Note: If you see this text you use a browser which does not support usual Web-standards. Therefore the design of Media Art Net will not display correctly. Contents are nevertheless provided. For greatest possible comfort and full functionality you should use one of the recommended browsers.

Themesicon: navigation pathArt and Cinematographyicon: navigation pathDouglas

Visual Summary

preview imagepreview image

Le Détroit - An Experience rich in halftones
icon: authorFrank Wagner

In «Le Détroit» Stan Douglas stages a horror story that is both banal and complex. He successfully builds up and reinforces the eerie aspects of the film with powerful camera angles, the nocturnal, lonely scenery and an unnerving soundtrack using exterior noises and the sounds of movement. At the same time he deconstructs the components that have come down to us through literature, film and television to make everyday things seem eerie and strange. Douglas's film is based both on his research into Detroit, which he captured in a series of photographs, and «The Haunting of Hill House», an occult ghost story by Shirley Jackson published in 1959. For this venture, Douglas constructed a complicated installation using two film projectors set up opposite each other. They double the projection of the film loop in mirror image on a screen suspended in the middle of the projection axis. The identical films are set to run minimally out of synch with each other. The time-space dimension of movement in space and the development of the film moving endlessly through the projectors means that the plot crystallizes only in the viewer's mind. So the story becomes an actual ghost story and the exhibition visitors become wanderers between the worlds. [more]more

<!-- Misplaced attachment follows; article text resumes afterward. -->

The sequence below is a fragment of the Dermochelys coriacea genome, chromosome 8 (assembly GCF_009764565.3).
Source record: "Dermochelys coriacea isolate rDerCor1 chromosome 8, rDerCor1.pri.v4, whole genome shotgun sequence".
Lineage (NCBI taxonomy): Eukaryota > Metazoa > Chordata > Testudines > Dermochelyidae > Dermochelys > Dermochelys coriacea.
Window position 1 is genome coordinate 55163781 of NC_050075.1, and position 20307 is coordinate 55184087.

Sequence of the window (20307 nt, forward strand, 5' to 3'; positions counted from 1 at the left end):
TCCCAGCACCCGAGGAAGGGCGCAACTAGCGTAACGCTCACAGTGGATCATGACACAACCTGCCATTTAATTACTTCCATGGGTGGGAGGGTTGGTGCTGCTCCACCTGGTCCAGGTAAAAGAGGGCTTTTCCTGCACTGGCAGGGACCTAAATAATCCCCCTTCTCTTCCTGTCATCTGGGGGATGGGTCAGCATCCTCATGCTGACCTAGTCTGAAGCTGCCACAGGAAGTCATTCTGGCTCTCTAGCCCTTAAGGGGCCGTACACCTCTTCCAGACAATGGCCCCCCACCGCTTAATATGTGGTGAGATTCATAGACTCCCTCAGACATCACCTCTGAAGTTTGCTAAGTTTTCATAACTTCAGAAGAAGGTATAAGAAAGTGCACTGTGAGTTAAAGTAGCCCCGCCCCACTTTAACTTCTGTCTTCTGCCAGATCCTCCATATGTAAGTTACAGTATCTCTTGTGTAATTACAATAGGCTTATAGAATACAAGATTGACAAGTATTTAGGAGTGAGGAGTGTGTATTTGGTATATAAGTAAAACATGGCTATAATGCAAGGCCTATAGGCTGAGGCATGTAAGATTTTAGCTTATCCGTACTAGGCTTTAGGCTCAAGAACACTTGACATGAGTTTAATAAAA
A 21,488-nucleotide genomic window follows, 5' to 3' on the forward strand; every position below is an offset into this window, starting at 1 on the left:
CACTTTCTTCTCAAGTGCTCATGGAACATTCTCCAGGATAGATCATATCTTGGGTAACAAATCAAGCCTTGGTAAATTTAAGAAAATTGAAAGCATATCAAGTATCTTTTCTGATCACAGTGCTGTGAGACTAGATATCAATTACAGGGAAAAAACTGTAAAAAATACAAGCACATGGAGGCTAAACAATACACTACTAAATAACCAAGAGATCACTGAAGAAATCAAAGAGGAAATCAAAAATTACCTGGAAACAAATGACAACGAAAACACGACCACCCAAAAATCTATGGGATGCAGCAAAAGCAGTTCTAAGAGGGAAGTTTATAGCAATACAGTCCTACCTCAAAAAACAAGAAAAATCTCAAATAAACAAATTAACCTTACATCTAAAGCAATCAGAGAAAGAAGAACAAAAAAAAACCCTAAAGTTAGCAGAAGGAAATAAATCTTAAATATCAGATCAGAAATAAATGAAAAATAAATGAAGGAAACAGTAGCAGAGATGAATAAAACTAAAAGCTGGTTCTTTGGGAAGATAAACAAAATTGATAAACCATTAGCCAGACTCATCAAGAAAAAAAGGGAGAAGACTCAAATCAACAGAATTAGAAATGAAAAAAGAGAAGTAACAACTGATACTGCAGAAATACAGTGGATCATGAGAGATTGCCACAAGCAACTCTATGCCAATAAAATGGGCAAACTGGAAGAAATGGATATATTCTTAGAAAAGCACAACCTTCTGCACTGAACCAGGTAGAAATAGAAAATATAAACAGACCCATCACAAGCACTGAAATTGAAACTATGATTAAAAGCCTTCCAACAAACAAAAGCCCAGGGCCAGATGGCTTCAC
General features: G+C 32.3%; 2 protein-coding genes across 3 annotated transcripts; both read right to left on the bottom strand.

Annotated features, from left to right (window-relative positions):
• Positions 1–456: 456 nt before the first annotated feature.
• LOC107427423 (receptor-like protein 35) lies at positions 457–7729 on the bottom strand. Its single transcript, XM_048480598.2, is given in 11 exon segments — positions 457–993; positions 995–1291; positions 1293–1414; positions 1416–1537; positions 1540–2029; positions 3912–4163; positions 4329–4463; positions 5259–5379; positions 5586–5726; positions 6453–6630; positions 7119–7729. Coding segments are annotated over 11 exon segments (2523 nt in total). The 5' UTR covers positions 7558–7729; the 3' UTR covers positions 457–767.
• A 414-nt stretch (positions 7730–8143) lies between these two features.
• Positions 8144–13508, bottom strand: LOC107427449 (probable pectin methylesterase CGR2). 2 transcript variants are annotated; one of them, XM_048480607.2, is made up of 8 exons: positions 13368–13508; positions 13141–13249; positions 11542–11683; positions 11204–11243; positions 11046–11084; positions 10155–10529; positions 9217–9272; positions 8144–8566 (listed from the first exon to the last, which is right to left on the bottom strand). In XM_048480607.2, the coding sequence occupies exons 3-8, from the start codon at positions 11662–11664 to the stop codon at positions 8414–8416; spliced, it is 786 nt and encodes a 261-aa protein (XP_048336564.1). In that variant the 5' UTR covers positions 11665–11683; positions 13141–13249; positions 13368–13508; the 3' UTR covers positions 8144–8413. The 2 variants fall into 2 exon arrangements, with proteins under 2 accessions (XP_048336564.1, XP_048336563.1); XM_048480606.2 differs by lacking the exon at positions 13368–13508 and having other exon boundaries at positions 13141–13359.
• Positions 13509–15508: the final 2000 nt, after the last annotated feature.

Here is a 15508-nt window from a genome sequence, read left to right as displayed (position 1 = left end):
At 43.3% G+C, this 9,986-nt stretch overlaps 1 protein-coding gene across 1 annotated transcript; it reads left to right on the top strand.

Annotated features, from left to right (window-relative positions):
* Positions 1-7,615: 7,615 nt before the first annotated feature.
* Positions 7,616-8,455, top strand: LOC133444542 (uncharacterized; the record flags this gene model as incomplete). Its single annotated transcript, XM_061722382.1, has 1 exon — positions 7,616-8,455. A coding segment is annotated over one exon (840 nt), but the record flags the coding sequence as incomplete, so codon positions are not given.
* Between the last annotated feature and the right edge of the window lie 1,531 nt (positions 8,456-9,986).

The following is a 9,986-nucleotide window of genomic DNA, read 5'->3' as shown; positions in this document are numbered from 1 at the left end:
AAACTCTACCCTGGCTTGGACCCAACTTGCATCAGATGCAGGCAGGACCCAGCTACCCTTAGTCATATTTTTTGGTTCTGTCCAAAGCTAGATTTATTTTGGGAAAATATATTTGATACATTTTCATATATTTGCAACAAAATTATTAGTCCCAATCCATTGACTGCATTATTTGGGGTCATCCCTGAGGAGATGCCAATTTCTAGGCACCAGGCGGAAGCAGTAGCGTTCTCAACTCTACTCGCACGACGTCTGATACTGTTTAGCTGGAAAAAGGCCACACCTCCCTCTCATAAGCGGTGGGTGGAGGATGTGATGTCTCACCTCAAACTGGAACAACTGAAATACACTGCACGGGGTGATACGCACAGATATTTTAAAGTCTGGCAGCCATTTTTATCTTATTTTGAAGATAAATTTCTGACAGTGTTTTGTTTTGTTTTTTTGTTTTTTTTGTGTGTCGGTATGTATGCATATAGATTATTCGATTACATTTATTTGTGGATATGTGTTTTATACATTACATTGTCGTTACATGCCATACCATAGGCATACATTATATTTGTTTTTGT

Text Sections
icon: heading Obsessive repetitionicon: heading The ruined city as a phantasm of modernityicon: heading A ghost storyicon: heading The visitor in the space and the dissolution of shadowsicon: heading Reference systems